Murdoch's Mint

MySpace seems like a cheap deal, now

February 9, 2007

2 Min Read
Murdoch's Mint

NEW YORK -- Yesterday at the Digital Hollywood Media Summit, News Corp. (NYSE: NWS) CEO Rupert Murdoch pitched his views on... well, just about everything.

What was interesting was Murdoch's apparently mastery of the digital space. He can sling the jargon of page impressions, MP3s, triple-play, and banner ads with the best of 'em. In fact, Murdoch now sounds like an Internet guy.

If you don't believe me, proof comes in the form of News Corp.'s stock price, which has taken off of late. Since creating a new Internet unit, buying and a couple of other properties in 2005, News Corp. has almost reinvented itself as an Internet company. I did a little investigation, and cooked up a chart, which is telling:

602.gifSo that $600 million deal for wasn't a bad deal after all. In fact, Murdoch said he even considers it a bargain. "The growth has exceeded our expectations," he said. He estimates that News Corp.'s revenue from its new online properties will hit $1 billion next year.

Some other Murdoch nuggets:

  • When asked about his sucession strategy, Murdoch said: "I want to live forever."

  • On Bill O'Reilly: "I think he gives both sides of the story."

  • On fund-raising for U.S. presidential hopeful Hillary Clinton: "Some people in the office wanted it, so I said, 'Fine, we'll do a breakfast.' "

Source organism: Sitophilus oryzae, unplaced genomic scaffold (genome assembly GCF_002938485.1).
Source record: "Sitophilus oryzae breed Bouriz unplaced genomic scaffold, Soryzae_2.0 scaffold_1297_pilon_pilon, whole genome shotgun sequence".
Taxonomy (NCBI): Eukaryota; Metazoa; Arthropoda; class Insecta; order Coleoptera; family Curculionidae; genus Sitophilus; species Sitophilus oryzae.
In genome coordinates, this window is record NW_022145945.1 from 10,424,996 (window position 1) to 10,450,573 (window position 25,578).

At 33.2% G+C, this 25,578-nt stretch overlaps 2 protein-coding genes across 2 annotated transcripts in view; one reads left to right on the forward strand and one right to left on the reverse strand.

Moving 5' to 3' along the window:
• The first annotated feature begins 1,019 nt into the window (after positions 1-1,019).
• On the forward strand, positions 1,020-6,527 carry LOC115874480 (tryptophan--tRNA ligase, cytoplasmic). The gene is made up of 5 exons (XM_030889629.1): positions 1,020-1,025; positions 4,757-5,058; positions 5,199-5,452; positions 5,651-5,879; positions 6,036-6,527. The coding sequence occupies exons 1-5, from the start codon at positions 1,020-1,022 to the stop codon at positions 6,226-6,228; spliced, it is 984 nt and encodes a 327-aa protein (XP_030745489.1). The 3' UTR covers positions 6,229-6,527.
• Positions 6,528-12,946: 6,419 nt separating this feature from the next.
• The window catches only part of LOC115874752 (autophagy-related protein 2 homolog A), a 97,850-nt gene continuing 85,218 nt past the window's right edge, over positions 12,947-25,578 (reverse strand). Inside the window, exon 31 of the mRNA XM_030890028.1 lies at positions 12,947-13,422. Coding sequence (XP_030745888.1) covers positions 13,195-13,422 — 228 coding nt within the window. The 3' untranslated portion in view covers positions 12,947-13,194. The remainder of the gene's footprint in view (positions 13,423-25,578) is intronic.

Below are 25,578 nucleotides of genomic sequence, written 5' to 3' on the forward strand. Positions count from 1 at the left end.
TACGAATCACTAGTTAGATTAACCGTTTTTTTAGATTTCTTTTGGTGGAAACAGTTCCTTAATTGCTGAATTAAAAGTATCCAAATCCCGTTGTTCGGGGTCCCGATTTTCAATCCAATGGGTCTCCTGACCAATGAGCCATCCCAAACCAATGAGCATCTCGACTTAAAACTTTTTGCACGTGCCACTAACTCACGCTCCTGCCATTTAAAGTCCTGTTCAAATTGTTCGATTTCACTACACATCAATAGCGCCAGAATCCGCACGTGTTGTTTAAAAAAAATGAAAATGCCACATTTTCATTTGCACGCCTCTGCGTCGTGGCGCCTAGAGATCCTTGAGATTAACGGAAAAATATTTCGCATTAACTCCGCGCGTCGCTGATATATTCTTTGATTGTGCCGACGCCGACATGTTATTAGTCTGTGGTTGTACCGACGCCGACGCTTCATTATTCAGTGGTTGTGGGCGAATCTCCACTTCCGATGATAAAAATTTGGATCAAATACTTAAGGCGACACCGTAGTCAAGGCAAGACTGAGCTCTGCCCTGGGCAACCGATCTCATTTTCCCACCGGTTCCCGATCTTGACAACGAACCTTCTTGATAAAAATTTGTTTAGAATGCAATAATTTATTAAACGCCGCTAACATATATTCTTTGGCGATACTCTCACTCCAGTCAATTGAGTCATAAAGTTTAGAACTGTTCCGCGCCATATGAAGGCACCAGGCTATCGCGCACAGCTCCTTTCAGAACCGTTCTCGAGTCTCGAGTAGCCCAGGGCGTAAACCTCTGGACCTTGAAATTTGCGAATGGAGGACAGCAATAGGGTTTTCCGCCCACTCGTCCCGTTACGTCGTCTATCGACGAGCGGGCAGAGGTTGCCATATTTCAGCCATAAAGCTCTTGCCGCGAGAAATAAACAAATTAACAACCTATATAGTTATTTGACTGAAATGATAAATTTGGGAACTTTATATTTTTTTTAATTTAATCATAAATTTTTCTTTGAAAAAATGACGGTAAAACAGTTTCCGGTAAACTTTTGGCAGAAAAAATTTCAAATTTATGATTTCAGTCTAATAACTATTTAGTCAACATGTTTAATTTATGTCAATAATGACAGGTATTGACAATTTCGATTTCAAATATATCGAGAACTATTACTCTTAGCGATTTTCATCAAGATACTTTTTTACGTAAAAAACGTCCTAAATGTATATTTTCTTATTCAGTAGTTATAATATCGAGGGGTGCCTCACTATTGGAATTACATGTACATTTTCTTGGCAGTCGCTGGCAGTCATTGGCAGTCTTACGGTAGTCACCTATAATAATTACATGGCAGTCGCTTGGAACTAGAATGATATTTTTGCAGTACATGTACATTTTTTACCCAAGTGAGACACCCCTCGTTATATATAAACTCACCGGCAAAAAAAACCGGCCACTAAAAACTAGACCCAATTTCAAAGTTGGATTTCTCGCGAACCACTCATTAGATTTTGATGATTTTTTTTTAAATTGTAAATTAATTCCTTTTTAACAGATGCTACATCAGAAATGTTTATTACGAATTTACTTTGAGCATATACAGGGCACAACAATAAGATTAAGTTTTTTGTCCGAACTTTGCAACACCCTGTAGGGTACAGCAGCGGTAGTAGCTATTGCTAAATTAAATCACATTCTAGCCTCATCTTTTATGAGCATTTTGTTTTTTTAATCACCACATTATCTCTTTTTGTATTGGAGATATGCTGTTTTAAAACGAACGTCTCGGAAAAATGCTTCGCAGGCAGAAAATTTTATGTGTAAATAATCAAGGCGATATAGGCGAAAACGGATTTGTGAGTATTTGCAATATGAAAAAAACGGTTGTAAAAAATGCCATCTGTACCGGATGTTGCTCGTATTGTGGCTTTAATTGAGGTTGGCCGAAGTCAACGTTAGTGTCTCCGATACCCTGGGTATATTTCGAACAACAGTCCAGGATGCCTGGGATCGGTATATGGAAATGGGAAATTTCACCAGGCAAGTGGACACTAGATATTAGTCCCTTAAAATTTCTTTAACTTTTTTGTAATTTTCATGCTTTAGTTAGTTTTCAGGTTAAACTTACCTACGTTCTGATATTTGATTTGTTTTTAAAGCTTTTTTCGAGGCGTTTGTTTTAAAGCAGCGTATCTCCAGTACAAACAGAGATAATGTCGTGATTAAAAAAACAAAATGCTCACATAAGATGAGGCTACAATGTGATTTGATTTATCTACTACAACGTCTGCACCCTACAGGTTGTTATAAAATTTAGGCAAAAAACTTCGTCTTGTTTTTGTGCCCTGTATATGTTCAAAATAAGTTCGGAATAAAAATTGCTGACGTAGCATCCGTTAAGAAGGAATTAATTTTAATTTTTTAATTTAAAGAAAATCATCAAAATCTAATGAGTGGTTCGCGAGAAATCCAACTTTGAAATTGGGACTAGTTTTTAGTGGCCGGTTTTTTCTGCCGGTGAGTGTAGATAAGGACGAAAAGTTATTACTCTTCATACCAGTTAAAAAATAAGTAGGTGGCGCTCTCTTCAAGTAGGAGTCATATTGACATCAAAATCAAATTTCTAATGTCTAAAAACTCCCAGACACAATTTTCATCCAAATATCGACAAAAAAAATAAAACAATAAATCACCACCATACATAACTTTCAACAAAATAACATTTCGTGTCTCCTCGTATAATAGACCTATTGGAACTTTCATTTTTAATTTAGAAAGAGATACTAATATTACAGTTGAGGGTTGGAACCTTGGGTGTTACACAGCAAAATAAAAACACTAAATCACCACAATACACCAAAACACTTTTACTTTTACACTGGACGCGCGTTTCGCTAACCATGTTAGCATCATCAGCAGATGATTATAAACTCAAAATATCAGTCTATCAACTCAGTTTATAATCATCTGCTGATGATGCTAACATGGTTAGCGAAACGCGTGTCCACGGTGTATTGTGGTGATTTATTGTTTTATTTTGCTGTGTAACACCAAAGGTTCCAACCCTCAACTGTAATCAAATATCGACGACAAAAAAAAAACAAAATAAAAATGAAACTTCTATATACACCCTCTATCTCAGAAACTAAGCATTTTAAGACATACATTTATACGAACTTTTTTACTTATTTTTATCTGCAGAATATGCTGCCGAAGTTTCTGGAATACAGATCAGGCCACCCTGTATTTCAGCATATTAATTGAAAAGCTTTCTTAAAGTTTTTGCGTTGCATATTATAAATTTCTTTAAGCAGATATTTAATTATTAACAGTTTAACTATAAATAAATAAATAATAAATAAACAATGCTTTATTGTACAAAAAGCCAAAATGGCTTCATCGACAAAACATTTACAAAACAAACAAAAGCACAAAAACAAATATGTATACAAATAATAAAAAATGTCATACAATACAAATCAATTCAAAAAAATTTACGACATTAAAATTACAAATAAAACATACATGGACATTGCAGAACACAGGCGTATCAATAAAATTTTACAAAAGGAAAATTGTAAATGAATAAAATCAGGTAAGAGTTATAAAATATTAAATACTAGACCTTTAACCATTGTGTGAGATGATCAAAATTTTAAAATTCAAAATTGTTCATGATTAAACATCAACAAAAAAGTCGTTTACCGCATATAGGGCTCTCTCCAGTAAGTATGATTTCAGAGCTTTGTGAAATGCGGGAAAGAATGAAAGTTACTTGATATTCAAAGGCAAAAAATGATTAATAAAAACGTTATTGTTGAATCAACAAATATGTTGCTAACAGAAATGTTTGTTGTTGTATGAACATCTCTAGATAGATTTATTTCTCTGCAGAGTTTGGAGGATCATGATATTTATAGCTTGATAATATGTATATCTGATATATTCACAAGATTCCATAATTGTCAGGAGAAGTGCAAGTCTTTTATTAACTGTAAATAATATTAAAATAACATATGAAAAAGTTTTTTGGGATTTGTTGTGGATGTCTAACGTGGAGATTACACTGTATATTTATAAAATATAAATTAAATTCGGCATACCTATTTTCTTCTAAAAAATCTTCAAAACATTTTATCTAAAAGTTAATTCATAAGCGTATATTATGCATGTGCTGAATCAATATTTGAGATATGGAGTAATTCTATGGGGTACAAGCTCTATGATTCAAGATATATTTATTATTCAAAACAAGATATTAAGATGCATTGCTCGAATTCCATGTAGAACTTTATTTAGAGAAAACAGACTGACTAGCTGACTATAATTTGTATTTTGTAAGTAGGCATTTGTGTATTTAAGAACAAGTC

• On the film business: "I'm very optimistic. You go to an electronics show these days and there are more platforms, more and more ways to see movies. We just want to get paid."

  • On Borat: "I've seen it three times. I laughed like hell at it. I don't think it has destroyed our culture."

  • On YouTube's commercial strategy: "If you interrupt it with commercials, people will go someplace else pretty quickly."

  • On entering the Broadband market in the U.K., through BskyB: "The appeal of the triple-play, or quad play, is going to be hard to compete with. But we've already signed up more people than anybody else." (See BSkyB Gets Googly, BSkyB Unveils Strategy, and Murdoch's Sky Takes on BT).

    Is there anything left for the media mogul to master?

    — R. Scott Raynovich, Editor in Chief, Light Reading

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